What Others Are Saying

June 05, 2007

They're called a "dream team" - new leaders in France, Britain and Germany who just might restore greater unity within Europe and with the United States. That lineup has the potential to bring fresh inspiration to stale global problems, even as the U.S. moves closer to choosing its new leader.

This has happened in transatlantic relations before. The 1980s was dominated by a new set of leaders: Britain's Margaret Thatcher, Germany's Helmut Kohl, France's Francois Mitterrand and America's Ronald Reagan. They did not share the same ideology, but they respected one another and agreed on some key issues, such as holding tough against the Soviet Union. Together, they did much to end the Cold War and boost economic growth. Individually, they brought their countries forward, especially Mrs. Thatcher, whose tough reforms transformed the British economy. These were political giants, needed at a time of economic and geopolitical pessimism.

Such is the mood today, as Germany's Angela Merkel, France's Nicolas Sarkozy and British prime-minister-in-waiting Gordon Brown take the helm.

A weak U.S. needs strong allies more than ever. If the European Union succeeds in uniting around a "mini-treaty" to facilitate a more smoothly running EU, and if Mr. Sarkozy rejuvenates France with a sort-of Thatcher treatment, Washington would have its stronger partner.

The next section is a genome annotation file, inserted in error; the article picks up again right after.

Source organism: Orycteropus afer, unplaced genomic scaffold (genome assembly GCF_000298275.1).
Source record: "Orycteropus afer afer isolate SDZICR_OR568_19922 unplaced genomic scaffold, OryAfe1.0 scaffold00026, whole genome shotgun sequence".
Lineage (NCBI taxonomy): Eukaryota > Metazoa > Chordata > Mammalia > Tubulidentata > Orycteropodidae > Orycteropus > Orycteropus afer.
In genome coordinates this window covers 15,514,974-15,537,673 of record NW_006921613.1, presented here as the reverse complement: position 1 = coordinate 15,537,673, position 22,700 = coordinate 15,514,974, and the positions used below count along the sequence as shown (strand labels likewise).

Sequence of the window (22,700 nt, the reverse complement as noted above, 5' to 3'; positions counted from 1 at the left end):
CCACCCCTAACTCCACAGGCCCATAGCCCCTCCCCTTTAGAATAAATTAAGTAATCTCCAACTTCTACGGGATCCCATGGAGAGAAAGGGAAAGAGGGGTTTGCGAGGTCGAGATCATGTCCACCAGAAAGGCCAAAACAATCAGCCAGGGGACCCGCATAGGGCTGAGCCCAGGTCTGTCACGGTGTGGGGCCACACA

Under these conditions, new leaders on both sides of the Atlantic could indeed make a mark. They might push hard for a Middle East peace settlement, or reduce global dependence on fossil fuels.

More likely, closer and smoother transatlantic relations would simply mean a better ability to handle immediate challenges. Even that would be cause for greater optimism.

- The Christian Science Monitor

Some people aren't cut out to be thieves. This is bad news for them, and good news for those they rob.

Consider a man in Beersheba, Israel, who tried to sell a washing machine on the street. Police were suspicious. The clincher came when they looked inside the machine - more than the street vendor had done, apparently - and found a few clothes, which were traced to a man whose washing machine had just been stolen. The vendor was charged.

Bad luck for the accused. Usually it's not until the trial that it all comes out in the wash.

- The Globe and Mail (Canada)

Baltimore Sun Articles
|
|
|
Please note the green-lined linked article text has been applied commercially without any involvement from our newsroom editors, reporters or any other editorial staff.